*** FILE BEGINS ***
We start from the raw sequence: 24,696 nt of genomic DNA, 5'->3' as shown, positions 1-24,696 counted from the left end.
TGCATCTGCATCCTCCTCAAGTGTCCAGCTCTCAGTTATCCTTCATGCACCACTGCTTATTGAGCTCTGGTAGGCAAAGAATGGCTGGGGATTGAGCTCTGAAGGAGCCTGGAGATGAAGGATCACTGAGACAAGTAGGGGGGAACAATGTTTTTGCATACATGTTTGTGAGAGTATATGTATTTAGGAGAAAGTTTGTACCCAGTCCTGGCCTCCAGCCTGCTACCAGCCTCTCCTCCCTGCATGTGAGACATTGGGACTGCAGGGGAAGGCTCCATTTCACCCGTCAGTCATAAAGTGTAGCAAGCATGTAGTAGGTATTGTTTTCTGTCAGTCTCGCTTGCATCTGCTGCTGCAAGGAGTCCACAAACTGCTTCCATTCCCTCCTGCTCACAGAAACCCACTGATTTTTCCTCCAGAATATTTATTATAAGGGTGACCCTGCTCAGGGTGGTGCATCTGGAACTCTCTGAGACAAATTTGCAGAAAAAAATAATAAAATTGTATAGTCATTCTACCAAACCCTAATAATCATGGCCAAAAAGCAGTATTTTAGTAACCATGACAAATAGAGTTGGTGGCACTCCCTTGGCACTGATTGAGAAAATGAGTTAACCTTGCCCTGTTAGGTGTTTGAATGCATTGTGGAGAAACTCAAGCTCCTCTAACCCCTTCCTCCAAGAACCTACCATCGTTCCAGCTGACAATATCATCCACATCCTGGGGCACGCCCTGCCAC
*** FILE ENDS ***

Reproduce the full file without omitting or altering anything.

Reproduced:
We start from the raw sequence: 24,696 nt of genomic DNA, 5'->3' as shown, positions 1-24,696 counted from the left end.
TGCATCTGCATCCTCCTCAAGTGTCCAGCTCTCAGTTATCCTTCATGCACCACTGCTTATTGAGCTCTGGTAGGCAAAGAATGGCTGGGGATTGAGCTCTGAAGGAGCCTGGAGATGAAGGATCACTGAGACAAGTAGGGGGGAACAATGTTTTTGCATACATGTTTGTGAGAGTATATGTATTTAGGAGAAAGTTTGTACCCAGTCCTGGCCTCCAGCCTGCTACCAGCCTCTCCTCCCTGCATGTGAGACATTGGGACTGCAGGGGAAGGCTCCATTTCACCCGTCAGTCATAAAGTGTAGCAAGCATGTAGTAGGTATTGTTTTCTGTCAGTCTCGCTTGCATCTGCTGCTGCAAGGAGTCCACAAACTGCTTCCATTCCCTCCTGCTCACAGAAACCCACTGATTTTTCCTCCAGAATATTTATTATAAGGGTGACCCTGCTCAGGGTGGTGCATCTGGAACTCTCTGAGACAAATTTGCAGAAAAAAATAATAAAATTGTATAGTCATTCTACCAAACCCTAATAATCATGGCCAAAAAGCAGTATTTTAGTAACCATGACAAATAGAGTTGGTGGCACTCCCTTGGCACTGATTGAGAAAATGAGTTAACCTTGCCCTGTTAGGTGTTTGAATGCATTGTGGAGAAACTCAAGCTCCTCTAACCCCTTCCTCCAAGAACCTACCATCGTTCCAGCTGACAATATCATCCACATCCTGGGGCACGCCCTGCCAC